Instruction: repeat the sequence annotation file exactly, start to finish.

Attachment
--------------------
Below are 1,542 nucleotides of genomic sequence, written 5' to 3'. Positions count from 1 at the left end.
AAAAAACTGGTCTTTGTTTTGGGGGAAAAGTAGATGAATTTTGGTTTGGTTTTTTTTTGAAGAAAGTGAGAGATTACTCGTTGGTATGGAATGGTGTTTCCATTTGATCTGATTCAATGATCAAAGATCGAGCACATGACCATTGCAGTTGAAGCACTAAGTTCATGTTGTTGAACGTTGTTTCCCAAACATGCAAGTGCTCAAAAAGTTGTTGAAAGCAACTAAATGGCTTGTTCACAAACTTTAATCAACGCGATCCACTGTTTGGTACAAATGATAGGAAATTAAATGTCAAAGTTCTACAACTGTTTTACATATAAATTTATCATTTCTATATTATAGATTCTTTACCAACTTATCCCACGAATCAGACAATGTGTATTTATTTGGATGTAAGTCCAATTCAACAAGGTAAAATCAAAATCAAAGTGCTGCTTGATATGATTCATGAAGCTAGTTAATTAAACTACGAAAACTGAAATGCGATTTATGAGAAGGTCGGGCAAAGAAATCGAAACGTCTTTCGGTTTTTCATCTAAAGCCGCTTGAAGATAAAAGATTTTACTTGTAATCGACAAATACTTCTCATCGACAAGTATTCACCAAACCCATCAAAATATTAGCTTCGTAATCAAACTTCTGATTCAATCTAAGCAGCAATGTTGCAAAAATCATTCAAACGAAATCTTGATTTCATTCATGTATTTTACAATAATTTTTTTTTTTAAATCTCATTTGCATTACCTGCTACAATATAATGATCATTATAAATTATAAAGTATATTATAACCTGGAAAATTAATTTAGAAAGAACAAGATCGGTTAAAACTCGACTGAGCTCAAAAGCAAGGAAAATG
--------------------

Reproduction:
Below are 1,542 nucleotides of genomic sequence, written 5' to 3'. Positions count from 1 at the left end.
AAAAAACTGGTCTTTGTTTTGGGGGAAAAGTAGATGAATTTTGGTTTGGTTTTTTTTTGAAGAAAGTGAGAGATTACTCGTTGGTATGGAATGGTGTTTCCATTTGATCTGATTCAATGATCAAAGATCGAGCACATGACCATTGCAGTTGAAGCACTAAGTTCATGTTGTTGAACGTTGTTTCCCAAACATGCAAGTGCTCAAAAAGTTGTTGAAAGCAACTAAATGGCTTGTTCACAAACTTTAATCAACGCGATCCACTGTTTGGTACAAATGATAGGAAATTAAATGTCAAAGTTCTACAACTGTTTTACATATAAATTTATCATTTCTATATTATAGATTCTTTACCAACTTATCCCACGAATCAGACAATGTGTATTTATTTGGATGTAAGTCCAATTCAACAAGGTAAAATCAAAATCAAAGTGCTGCTTGATATGATTCATGAAGCTAGTTAATTAAACTACGAAAACTGAAATGCGATTTATGAGAAGGTCGGGCAAAGAAATCGAAACGTCTTTCGGTTTTTCATCTAAAGCCGCTTGAAGATAAAAGATTTTACTTGTAATCGACAAATACTTCTCATCGACAAGTATTCACCAAACCCATCAAAATATTAGCTTCGTAATCAAACTTCTGATTCAATCTAAGCAGCAATGTTGCAAAAATCATTCAAACGAAATCTTGATTTCATTCATGTATTTTACAATAATTTTTTTTTTTAAATCTCATTTGCATTACCTGCTACAATATAATGATCATTATAAATTATAAAGTATATTATAACCTGGAAAATTAATTTAGAAAGAACAAGATCGGTTAAAACTCGACTGAGCTCAAAAGCAAGGAAAATG